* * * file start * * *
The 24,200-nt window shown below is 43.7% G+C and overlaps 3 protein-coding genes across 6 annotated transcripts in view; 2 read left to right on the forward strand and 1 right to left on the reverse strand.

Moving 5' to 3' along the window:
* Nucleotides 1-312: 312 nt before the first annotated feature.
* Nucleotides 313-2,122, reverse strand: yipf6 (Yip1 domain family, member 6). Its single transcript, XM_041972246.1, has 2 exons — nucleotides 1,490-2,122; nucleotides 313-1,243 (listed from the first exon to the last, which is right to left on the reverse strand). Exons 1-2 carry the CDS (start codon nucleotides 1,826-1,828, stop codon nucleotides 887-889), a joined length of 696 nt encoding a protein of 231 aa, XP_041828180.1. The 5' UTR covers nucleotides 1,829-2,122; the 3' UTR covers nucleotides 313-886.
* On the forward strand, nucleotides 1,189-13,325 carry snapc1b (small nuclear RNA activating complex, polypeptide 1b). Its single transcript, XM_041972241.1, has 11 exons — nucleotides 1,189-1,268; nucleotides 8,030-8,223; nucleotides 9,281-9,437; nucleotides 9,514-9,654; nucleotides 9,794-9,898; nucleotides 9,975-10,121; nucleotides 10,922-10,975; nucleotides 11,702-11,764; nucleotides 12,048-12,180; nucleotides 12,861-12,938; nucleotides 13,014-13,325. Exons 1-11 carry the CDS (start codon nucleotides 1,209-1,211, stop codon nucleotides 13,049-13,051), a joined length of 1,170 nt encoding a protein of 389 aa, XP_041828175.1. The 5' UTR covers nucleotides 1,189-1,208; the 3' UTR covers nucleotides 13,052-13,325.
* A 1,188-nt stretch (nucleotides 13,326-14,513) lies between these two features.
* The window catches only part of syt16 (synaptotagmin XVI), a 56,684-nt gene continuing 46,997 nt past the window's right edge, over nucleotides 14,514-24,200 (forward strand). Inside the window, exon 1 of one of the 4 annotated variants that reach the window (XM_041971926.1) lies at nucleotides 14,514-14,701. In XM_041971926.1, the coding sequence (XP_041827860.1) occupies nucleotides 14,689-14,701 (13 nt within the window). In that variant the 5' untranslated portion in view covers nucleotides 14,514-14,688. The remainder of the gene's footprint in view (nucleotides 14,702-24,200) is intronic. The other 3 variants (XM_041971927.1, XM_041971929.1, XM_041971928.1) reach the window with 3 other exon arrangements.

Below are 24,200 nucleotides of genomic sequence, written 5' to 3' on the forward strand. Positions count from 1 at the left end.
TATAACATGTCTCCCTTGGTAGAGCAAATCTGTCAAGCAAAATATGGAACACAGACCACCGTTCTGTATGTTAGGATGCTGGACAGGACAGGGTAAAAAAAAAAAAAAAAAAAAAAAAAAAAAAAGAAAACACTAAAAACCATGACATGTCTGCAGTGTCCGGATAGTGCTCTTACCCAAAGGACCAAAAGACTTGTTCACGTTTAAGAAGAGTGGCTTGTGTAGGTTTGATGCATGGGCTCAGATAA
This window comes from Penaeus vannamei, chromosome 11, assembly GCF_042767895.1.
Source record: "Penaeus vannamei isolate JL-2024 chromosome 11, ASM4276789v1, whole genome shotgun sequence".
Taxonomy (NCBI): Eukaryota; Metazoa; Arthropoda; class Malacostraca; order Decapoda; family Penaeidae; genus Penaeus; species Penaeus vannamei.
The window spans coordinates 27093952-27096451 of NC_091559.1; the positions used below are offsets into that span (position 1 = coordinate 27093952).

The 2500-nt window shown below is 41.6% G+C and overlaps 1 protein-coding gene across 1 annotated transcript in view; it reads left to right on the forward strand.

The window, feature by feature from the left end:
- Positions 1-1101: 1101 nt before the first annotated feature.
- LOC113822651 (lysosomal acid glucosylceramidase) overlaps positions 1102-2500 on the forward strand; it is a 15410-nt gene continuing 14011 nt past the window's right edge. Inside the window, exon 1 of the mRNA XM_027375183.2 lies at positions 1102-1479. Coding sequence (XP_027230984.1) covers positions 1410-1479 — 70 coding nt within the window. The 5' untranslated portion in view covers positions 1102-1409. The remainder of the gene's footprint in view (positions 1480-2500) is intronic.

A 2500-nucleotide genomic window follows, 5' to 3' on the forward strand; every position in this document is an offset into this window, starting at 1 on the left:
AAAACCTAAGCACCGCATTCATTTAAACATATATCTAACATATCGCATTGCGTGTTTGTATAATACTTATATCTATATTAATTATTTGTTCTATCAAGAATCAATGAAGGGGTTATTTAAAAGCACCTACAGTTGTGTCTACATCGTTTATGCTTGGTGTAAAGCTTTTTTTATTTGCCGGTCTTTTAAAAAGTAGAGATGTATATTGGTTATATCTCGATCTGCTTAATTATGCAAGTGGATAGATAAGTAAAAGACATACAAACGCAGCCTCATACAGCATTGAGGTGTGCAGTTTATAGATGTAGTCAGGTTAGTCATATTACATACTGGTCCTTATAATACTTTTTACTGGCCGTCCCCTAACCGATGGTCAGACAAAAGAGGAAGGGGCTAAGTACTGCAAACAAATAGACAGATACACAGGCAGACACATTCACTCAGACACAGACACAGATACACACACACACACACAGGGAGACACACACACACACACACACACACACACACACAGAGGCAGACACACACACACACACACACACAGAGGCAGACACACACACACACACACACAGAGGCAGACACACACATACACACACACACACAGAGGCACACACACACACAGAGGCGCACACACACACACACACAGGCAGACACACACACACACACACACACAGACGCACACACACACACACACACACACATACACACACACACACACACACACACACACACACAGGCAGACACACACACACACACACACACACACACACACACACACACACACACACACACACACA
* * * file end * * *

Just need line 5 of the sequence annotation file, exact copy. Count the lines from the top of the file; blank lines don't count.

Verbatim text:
* On the forward strand, nucleotides 1,189-13,325 carry snapc1b (small nuclear RNA activating complex, polypeptide 1b). Its single transcript, XM_041972241.1, has 11 exons — nucleotides 1,189-1,268; nucleotides 8,030-8,223; nucleotides 9,281-9,437; nucleotides 9,514-9,654; nucleotides 9,794-9,898; nucleotides 9,975-10,121; nucleotides 10,922-10,975; nucleotides 11,702-11,764; nucleotides 12,048-12,180; nucleotides 12,861-12,938; nucleotides 13,014-13,325. Exons 1-11 carry the CDS (start codon nucleotides 1,209-1,211, stop codon nucleotides 13,049-13,051), a joined length of 1,170 nt encoding a protein of 389 aa, XP_041828175.1. The 5' UTR covers nucleotides 1,189-1,208; the 3' UTR covers nucleotides 13,052-13,325.